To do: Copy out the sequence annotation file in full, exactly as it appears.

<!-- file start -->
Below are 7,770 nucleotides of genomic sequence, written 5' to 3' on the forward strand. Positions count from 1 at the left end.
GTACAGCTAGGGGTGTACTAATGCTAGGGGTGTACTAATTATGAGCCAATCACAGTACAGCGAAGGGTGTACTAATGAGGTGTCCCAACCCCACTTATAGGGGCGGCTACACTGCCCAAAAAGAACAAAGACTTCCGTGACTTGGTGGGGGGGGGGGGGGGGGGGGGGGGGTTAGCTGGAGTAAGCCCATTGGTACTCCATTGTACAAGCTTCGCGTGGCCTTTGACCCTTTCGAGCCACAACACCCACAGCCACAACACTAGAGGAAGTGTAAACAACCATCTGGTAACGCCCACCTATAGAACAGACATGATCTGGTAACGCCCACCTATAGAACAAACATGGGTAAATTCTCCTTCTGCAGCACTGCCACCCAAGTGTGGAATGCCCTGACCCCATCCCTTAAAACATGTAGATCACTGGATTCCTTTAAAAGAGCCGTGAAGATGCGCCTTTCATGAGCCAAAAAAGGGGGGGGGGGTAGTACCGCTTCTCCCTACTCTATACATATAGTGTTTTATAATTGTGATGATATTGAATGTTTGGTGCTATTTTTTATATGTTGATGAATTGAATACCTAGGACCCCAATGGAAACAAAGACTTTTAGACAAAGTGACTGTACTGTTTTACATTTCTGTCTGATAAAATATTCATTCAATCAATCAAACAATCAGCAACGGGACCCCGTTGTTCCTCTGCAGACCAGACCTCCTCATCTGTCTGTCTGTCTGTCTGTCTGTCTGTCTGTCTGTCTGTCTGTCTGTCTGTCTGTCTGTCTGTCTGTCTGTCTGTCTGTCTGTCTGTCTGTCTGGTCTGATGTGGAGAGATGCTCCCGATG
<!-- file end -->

Below are 7,770 nucleotides of genomic sequence, written 5' to 3' on the forward strand. Positions count from 1 at the left end.
GTACAGCTAGGGGTGTACTAATGCTAGGGGTGTACTAATTATGAGCCAATCACAGTACAGCGAAGGGTGTACTAATGAGGTGTCCCAACCCCACTTATAGGGGCGGCTACACTGCCCAAAAAGAACAAAGACTTCCGTGACTTGGTGGGGGGGGGGGGGGGGGGGGGGGGGTTAGCTGGAGTAAGCCCATTGGTACTCCATTGTACAAGCTTCGCGTGGCCTTTGACCCTTTCGAGCCACAACACCCACAGCCACAACACTAGAGGAAGTGTAAACAACCATCTGGTAACGCCCACCTATAGAACAGACATGATCTGGTAACGCCCACCTATAGAACAAACATGGGTAAATTCTCCTTCTGCAGCACTGCCACCCAAGTGTGGAATGCCCTGACCCCATCCCTTAAAACATGTAGATCACTGGATTCCTTTAAAAGAGCCGTGAAGATGCGCCTTTCATGAGCCAAAAAAGGGGGGGGGGGTAGTACCGCTTCTCCCTACTCTATACATATAGTGTTTTATAATTGTGATGATATTGAATGTTTGGTGCTATTTTTTATATGTTGATGAATTGAATACCTAGGACCCCAATGGAAACAAAGACTTTTAGACAAAGTGACTGTACTGTTTTACATTTCTGTCTGATAAAATATTCATTCAATCAATCAAACAATCAGCAACGGGACCCCGTTGTTCCTCTGCAGACCAGACCTCCTCATCTGTCTGTCTGTCTGTCTGTCTGTCTGTCTGTCTGTCTGTCTGTCTGTCTGTCTGTCTGTCTGTCTGTCTGTCTGTCTGTCTGTCTGTCTGTCTGGTCTGATGTGGAGAGATGCTCCCGATG